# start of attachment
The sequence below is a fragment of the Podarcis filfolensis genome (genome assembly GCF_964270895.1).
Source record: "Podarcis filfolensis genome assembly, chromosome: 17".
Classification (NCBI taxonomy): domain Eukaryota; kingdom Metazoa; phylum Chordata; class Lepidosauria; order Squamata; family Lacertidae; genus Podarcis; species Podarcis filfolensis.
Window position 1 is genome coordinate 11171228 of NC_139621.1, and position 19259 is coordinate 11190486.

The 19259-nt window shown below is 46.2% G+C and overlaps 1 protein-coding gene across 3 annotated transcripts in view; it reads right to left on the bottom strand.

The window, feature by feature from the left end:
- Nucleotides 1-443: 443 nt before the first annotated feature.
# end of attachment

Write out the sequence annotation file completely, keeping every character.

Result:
The sequence below is a fragment of the Podarcis filfolensis genome (genome assembly GCF_964270895.1).
Source record: "Podarcis filfolensis genome assembly, chromosome: 17".
Classification (NCBI taxonomy): domain Eukaryota; kingdom Metazoa; phylum Chordata; class Lepidosauria; order Squamata; family Lacertidae; genus Podarcis; species Podarcis filfolensis.
Window position 1 is genome coordinate 11171228 of NC_139621.1, and position 19259 is coordinate 11190486.

The 19259-nt window shown below is 46.2% G+C and overlaps 1 protein-coding gene across 3 annotated transcripts in view; it reads right to left on the bottom strand.

The window, feature by feature from the left end:
- Nucleotides 1-443: 443 nt before the first annotated feature.